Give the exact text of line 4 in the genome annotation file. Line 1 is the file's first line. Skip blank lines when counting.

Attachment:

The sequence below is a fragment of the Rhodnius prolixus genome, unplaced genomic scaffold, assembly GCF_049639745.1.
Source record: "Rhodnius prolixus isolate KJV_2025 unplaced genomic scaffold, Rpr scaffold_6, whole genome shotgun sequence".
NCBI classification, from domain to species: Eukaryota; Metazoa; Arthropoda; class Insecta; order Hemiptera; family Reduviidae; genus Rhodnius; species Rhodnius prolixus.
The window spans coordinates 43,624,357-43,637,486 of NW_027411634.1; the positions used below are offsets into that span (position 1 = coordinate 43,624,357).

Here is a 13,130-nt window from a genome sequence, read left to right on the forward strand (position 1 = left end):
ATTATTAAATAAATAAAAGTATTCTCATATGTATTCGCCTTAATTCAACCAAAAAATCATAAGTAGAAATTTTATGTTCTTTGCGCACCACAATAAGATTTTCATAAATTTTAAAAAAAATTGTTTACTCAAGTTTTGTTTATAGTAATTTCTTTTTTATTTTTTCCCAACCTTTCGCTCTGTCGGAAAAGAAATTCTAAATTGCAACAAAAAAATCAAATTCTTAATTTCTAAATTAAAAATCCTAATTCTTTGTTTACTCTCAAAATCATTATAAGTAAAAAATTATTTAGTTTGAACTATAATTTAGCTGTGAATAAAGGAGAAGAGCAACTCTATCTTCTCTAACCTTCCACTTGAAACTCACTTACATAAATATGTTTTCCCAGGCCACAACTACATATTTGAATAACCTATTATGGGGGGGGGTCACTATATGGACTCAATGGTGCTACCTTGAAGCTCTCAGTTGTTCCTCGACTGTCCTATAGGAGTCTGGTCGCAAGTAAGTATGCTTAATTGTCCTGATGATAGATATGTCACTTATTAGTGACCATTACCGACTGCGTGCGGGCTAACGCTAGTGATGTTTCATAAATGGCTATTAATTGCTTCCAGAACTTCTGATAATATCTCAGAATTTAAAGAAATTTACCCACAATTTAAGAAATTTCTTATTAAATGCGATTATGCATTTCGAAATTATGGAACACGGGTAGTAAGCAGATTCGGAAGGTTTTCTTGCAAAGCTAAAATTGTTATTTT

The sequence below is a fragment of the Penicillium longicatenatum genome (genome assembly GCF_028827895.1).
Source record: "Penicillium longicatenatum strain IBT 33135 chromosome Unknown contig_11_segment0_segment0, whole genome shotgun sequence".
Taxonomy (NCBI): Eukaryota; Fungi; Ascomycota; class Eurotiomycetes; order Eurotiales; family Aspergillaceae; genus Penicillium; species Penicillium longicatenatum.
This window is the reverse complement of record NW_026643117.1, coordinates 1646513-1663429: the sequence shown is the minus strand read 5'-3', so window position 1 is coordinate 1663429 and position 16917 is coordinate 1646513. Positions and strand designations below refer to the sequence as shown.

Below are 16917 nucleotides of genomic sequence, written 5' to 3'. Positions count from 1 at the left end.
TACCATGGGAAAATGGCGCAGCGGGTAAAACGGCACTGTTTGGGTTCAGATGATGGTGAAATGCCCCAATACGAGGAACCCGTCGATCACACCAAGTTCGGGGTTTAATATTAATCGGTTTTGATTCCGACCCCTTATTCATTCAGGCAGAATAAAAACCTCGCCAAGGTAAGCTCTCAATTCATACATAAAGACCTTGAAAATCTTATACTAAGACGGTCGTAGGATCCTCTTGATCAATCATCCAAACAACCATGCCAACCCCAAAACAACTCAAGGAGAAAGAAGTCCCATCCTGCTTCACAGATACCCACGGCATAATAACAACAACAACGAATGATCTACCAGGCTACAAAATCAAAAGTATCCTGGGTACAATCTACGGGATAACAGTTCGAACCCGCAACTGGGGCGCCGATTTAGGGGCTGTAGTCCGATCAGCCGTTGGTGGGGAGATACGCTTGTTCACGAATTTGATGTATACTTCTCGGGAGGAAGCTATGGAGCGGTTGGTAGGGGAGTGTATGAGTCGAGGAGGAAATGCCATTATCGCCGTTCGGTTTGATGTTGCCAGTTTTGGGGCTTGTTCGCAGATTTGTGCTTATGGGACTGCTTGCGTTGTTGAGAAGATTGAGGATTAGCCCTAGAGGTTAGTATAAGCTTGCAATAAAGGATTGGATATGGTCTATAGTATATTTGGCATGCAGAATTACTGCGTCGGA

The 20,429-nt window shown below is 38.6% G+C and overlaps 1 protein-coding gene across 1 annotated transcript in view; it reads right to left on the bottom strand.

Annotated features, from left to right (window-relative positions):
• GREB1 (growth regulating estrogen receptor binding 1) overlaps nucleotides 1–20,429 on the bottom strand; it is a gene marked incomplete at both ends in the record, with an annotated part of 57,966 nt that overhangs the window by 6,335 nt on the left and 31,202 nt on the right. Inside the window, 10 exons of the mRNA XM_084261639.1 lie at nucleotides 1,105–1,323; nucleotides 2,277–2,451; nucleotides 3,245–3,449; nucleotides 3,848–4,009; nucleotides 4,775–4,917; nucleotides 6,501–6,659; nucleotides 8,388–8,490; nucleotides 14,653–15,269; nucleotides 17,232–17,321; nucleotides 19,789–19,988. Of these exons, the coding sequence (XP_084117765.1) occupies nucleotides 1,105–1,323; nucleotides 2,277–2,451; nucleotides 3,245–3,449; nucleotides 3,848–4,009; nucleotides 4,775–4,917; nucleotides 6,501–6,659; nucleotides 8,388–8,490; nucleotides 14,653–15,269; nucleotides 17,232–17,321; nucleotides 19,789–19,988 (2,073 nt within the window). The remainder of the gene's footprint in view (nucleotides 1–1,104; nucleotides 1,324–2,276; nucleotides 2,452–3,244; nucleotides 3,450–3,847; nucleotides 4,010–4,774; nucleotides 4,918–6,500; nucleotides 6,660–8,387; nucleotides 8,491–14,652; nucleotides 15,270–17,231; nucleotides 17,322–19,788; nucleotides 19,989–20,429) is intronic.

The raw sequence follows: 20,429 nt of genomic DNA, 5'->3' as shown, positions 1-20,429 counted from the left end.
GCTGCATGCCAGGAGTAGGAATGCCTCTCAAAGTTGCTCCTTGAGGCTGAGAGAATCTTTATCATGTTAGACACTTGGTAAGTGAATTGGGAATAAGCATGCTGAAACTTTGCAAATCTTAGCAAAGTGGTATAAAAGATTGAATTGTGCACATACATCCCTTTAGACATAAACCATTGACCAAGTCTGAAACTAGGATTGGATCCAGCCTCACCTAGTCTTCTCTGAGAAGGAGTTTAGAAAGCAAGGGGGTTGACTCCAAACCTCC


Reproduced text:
The window spans coordinates 43,624,357-43,637,486 of NW_027411634.1; the positions used below are offsets into that span (position 1 = coordinate 43,624,357).